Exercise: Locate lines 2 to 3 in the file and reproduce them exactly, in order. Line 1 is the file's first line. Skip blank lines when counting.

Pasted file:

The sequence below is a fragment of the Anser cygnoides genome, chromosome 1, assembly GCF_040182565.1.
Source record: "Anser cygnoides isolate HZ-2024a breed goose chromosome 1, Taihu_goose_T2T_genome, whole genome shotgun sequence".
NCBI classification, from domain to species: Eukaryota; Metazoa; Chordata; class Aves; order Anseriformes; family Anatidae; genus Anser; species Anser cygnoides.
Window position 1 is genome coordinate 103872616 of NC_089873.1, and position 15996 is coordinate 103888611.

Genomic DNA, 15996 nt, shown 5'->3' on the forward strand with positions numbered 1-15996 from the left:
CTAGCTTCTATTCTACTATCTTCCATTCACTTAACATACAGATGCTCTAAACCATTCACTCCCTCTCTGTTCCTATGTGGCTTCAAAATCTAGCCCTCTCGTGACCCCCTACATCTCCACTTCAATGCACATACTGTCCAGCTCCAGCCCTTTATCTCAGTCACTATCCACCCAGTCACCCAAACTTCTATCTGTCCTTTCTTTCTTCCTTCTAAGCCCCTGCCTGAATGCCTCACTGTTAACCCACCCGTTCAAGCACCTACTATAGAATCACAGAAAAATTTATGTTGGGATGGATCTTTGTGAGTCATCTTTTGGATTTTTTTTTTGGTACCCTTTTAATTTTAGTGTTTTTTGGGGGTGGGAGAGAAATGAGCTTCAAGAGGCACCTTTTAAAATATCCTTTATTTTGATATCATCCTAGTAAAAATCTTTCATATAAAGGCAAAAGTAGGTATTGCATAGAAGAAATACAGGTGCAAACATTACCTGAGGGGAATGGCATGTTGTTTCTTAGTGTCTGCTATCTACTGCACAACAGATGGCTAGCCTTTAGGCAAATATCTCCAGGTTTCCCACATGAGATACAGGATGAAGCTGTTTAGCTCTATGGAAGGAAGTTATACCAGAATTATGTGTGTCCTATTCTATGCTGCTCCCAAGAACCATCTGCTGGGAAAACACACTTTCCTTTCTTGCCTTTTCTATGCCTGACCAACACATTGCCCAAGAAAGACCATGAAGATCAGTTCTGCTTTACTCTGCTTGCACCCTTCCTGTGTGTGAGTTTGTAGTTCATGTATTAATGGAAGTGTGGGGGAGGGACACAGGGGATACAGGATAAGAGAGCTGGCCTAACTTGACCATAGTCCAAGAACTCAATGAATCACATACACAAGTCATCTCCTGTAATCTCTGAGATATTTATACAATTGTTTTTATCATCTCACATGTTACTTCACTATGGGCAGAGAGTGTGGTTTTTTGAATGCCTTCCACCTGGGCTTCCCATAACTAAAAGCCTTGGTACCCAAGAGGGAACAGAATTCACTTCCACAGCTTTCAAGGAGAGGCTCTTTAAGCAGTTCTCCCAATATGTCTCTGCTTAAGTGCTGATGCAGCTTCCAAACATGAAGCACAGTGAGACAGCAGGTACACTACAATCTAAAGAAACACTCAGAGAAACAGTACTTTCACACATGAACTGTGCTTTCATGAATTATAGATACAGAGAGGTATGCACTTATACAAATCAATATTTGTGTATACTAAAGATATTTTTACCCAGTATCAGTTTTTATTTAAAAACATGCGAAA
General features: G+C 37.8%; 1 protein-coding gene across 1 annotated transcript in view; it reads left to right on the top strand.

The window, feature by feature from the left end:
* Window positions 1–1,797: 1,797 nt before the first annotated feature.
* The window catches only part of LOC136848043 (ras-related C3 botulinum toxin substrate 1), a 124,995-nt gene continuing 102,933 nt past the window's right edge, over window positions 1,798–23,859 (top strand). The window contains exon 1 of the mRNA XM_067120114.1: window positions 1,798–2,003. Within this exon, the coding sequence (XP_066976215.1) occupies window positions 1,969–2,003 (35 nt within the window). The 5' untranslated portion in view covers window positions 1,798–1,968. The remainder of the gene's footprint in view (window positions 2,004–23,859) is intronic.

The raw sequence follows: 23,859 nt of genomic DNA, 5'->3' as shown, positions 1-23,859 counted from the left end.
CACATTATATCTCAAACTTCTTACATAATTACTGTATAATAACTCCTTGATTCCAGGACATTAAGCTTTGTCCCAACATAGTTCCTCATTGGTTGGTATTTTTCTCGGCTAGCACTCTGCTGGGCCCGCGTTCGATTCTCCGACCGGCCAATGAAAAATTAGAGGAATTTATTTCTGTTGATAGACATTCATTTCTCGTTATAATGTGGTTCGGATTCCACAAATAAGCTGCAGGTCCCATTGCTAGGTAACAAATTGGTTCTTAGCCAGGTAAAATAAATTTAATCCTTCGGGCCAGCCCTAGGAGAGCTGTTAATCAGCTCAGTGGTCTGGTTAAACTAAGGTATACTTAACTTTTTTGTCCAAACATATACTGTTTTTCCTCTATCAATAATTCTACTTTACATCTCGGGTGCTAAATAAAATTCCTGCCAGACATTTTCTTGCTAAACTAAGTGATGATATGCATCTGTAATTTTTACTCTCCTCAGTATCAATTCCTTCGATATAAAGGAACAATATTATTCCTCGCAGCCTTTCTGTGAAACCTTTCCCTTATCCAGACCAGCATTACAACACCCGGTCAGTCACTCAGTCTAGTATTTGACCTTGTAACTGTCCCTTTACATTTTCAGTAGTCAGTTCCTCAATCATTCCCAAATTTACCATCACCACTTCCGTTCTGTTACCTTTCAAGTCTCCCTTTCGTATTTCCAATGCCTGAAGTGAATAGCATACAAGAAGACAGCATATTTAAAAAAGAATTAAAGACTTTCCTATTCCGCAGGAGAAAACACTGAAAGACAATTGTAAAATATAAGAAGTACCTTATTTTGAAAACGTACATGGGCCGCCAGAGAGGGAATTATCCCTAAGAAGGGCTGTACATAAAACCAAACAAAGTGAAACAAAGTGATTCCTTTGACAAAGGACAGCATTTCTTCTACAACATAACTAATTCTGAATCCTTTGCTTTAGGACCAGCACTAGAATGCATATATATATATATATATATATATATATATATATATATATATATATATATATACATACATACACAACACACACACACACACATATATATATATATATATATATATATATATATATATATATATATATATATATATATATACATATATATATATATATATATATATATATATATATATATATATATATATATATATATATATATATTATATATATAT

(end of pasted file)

Source record: "Anser cygnoides isolate HZ-2024a breed goose chromosome 1, Taihu_goose_T2T_genome, whole genome shotgun sequence".
NCBI classification, from domain to species: Eukaryota; Metazoa; Chordata; class Aves; order Anseriformes; family Anatidae; genus Anser; species Anser cygnoides.